Monday, May 18, 2015


In addition to the usual spoiler warnings I'll have to add:  I'm gonna' spoil more than just the last ever episode of Mad Men, "Person to Person".  I'm also gonna' be spoiling my memoirs, which I don't really plan on writing.  Why?  Because the fact is that the connection I feel to Mad Men doesn't just bring up family stuff for me.  It feels like it practically IS family.

I'm sure I'm not the only who feels that way, but ever since I first started watching the show in season one, I felt such a strong connection to the characters that it literally scared me.  But I'll get to that later. Let's start at the end of the Carousel & work backwards.  The way it should be done.

I didn't enjoy watching this episode 'till the second viewing.  I thought I had prepared myself for the final episode not meeting my expectations, but from the speeding car at the open.  (Is this Mad Men or Mad Max?) to the trek up the Californian coast to a pre-new age crunchy granola retreat, I just felt like these were more than curve balls.  They felt more like knuckleballs.  Yes, I wanted Don to change.  No, I didn't want him to go back to horrible McCann.  But I also didn't want him meditating on a God Damn hill actually humming "Oooommmmm!"  Are you fucking kidding me?  I was mad at myself for being so mad about it.

I'm not proud of this reaction.   But then, after all that, the cut to the Coca-cola spot, (which had been predicted), made it even worse.  He becomes a new-age phony AND returns to McCann where he whores out that phony enlightenment to sell soda pop?  Double phony!  Don & Dick!!  Coke or Pepsi!!  It's all the same!

Some internet reports say that this was Matt Weiner's cynical "it's all a con, baby" routine, well that didn't wash either.  I wasn't buying any of it.   So I said good night to my fading wife who shuffled off to bed.  Gave my dog a final late night walk.  Came back, watched it again and really thought it all through.  Here's where I netted out:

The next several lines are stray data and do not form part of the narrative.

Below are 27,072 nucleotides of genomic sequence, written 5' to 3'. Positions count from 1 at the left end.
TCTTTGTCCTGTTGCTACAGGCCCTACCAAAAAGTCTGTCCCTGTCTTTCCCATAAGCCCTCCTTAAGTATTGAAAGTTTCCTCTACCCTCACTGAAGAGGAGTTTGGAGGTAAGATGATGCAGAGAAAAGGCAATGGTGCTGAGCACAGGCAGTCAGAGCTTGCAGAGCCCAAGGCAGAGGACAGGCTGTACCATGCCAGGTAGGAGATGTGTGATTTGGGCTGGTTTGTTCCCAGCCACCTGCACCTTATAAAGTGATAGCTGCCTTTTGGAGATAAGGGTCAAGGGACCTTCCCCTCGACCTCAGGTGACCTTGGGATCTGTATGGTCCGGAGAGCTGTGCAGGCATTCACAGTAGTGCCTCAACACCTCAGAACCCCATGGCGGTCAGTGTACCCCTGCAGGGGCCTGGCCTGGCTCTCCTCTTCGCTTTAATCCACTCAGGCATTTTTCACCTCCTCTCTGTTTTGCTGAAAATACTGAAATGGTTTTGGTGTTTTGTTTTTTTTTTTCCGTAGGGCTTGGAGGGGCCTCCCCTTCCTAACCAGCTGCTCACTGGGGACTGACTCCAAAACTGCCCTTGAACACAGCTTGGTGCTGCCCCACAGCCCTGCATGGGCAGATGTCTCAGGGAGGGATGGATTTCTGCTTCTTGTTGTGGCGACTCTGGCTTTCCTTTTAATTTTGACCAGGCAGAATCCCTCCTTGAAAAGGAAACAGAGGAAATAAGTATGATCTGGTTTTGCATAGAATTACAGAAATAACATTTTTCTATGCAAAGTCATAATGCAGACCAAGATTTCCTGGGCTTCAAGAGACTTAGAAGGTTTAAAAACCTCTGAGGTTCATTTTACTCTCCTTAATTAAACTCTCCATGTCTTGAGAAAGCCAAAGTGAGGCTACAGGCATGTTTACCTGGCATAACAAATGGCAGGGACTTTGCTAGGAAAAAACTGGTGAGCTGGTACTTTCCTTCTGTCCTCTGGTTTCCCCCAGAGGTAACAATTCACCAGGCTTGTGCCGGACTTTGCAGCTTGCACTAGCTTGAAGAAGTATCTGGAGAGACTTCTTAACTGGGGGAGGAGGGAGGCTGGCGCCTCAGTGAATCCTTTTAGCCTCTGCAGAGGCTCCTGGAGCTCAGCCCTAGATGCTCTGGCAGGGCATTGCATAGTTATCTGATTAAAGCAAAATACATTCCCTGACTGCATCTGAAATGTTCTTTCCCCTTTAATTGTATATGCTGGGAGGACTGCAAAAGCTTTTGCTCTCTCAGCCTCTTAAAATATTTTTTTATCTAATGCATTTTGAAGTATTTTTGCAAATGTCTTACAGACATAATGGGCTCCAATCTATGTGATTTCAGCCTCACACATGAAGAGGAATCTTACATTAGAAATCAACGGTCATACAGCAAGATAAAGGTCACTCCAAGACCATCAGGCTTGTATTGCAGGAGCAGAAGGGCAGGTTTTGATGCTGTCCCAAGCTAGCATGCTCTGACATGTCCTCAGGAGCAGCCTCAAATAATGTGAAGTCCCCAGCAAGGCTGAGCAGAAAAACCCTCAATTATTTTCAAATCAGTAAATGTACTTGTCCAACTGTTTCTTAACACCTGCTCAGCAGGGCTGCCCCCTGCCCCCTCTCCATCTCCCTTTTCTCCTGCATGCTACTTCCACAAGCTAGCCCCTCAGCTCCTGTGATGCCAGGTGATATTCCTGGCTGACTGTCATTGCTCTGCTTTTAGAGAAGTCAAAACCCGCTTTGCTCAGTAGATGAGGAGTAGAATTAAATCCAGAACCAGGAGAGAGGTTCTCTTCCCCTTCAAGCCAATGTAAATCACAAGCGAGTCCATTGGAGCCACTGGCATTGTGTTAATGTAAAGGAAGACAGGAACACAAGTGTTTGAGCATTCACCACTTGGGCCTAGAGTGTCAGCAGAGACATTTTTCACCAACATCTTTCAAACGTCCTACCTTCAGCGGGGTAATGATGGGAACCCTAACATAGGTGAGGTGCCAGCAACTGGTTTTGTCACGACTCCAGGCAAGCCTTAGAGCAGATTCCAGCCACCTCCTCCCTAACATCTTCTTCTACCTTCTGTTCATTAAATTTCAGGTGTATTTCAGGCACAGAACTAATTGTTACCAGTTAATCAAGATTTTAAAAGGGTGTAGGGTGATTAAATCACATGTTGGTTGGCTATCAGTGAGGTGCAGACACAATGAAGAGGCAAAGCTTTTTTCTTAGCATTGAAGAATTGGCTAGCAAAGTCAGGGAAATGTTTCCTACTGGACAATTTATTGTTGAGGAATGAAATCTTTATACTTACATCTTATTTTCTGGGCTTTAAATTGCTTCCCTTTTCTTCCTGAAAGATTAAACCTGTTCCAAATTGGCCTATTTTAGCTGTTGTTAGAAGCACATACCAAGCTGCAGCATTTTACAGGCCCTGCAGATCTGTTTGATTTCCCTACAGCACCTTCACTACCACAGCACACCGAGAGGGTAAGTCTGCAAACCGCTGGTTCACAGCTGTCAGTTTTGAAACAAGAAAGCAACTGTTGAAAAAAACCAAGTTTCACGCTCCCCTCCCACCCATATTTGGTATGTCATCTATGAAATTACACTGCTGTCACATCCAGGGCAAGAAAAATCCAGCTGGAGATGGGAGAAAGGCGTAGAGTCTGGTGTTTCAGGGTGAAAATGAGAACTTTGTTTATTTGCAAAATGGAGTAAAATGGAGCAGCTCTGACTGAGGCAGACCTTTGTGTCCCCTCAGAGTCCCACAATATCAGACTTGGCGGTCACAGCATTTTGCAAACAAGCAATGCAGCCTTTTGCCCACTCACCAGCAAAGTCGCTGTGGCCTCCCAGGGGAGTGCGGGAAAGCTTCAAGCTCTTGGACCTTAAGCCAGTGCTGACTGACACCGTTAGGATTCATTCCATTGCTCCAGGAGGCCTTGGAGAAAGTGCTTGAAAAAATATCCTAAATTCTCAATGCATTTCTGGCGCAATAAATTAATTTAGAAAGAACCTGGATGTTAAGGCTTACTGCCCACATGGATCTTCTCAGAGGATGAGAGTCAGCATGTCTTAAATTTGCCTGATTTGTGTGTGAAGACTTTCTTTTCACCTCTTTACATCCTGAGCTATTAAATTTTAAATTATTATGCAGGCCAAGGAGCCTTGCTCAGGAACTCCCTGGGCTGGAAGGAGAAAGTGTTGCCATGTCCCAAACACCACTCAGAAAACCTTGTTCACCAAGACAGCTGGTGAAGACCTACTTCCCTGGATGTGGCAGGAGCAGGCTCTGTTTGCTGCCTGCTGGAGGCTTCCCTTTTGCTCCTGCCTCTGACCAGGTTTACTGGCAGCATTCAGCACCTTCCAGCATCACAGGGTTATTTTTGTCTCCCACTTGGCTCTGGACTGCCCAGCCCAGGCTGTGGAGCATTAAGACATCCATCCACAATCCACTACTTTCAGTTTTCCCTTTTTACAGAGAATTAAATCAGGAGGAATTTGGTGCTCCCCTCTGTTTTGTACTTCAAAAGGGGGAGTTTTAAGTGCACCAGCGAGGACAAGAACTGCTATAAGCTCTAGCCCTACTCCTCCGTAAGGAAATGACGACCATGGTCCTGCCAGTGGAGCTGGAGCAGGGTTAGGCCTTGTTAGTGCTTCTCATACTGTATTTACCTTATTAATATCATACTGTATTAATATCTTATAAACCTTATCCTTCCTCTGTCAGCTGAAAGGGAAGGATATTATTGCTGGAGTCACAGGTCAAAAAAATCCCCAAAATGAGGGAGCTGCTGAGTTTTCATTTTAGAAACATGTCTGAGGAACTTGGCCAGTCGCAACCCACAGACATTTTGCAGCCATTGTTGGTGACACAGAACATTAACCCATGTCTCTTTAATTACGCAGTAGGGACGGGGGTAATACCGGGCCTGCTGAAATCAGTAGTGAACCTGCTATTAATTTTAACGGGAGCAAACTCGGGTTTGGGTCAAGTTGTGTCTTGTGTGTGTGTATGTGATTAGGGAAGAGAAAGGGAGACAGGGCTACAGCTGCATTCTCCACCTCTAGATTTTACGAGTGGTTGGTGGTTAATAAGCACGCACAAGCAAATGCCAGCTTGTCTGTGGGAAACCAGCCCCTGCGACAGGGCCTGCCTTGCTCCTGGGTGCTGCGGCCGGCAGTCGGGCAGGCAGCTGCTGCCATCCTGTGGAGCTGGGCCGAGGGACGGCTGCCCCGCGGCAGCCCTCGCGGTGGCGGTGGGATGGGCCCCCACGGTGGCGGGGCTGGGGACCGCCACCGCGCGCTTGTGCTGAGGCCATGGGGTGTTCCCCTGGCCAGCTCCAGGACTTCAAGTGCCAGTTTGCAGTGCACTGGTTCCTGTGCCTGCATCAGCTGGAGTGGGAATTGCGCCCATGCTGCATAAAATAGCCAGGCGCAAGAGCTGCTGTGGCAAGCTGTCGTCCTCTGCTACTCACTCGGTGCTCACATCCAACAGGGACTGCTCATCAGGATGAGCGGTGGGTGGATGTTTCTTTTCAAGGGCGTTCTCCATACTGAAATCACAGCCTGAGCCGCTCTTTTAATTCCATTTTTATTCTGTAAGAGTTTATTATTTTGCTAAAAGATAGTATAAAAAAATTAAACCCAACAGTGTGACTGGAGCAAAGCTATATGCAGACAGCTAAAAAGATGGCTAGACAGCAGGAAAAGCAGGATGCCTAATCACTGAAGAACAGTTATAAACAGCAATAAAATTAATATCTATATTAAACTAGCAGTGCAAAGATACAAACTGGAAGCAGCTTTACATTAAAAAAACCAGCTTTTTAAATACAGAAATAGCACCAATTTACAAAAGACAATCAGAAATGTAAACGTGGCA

This was the best show ending ever.

Okay, now to back that up.  Here's my take.  Matt was clearly playing with us.  But when you really pay attention it becomes clear, as it does with most Mad Men episodes.  It's about love.  Again. (As Don would say).  It's really that simple.  Putting the ad at the end was a bit cynical but it hammered home the main theme of the episode and maybe of the whole show.  Person to person.  That's all that really matters.  At the end of the day, assuming you have no inside information on what really happens to us after death, it's all any human really has.  How we treat each other.  Person to person.  On the phone or face to face or in an "encounter" group.  What you or I do or say to the next person we see might actually be the last human interaction we ever have.  So you might as well be honest about it.  Whatever your name is.  However guilty you feel about whatever you've done.  Just be honest.  Especially with yourself.

After hearing about his first wife's pending death it all comes tumbling down for Don finally.  Both the Don image (walls falling away like the show open) AND the Dick Whitman "riding the rails", Kerouc, race car driving bullshit too.  It was ALL bullshit.  All just a pose.  The whole show the premise was "He's not Don Draper, he's Dick Whitman!"  But when the shit hits the fan, it doesn't matter what your name is or wether you were born in a mansion or a whorehouse.  What matters is the relationships you've had and have.  The people you spend time with. Wether you treated them well or not.  Those bonds, those person to person connections are really all that defines you.  If you separate from those then you're not only a shell.  You're even less than that.